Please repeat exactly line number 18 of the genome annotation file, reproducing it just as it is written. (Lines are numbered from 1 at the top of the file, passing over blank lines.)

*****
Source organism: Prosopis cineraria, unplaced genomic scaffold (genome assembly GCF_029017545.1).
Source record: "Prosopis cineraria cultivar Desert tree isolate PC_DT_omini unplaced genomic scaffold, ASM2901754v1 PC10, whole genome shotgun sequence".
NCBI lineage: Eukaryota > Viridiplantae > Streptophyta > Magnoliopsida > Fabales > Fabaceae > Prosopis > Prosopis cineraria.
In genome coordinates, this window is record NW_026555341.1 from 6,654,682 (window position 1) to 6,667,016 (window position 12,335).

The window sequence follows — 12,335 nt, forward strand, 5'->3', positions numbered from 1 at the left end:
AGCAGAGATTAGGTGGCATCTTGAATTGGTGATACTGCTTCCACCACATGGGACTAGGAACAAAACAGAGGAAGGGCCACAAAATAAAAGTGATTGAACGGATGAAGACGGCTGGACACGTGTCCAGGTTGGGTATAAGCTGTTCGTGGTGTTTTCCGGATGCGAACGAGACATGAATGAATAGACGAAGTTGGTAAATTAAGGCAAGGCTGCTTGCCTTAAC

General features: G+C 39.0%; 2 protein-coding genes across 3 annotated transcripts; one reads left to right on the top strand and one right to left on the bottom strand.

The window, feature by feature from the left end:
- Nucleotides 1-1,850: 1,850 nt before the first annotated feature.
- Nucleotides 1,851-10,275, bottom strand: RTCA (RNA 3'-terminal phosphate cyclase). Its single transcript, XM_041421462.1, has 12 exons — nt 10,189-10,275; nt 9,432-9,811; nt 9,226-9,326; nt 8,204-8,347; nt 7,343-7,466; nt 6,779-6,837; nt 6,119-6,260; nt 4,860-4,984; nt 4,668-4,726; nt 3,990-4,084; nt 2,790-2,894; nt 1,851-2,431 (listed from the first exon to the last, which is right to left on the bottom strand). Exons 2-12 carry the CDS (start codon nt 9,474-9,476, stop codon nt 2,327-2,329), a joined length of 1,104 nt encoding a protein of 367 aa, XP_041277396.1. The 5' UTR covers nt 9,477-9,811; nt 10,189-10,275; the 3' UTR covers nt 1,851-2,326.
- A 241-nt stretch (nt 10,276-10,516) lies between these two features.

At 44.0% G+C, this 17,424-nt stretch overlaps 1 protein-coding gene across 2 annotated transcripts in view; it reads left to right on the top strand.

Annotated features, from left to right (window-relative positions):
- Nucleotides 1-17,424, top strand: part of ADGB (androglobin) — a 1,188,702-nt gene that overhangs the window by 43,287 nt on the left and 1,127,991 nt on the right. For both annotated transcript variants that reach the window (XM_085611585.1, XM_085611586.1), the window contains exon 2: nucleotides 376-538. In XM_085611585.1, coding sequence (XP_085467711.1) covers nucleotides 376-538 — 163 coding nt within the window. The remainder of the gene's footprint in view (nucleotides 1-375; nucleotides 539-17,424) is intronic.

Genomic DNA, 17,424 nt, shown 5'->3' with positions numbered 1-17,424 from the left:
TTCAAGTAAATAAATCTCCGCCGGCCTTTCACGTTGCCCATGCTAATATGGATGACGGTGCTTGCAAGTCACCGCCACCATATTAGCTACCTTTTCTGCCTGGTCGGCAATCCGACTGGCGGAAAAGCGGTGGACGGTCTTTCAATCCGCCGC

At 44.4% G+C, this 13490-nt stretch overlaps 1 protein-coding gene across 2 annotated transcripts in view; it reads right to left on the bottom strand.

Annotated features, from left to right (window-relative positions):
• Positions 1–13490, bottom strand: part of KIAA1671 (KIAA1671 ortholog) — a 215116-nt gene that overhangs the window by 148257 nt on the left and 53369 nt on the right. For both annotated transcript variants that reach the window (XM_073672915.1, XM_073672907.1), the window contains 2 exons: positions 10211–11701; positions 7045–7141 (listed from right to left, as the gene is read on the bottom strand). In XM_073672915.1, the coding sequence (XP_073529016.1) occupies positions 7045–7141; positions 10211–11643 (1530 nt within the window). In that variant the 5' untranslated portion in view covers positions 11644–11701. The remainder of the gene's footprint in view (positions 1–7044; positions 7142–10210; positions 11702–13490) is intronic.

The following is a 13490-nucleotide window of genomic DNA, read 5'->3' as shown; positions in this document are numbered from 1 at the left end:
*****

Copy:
Annotated features, from left to right (window-relative positions):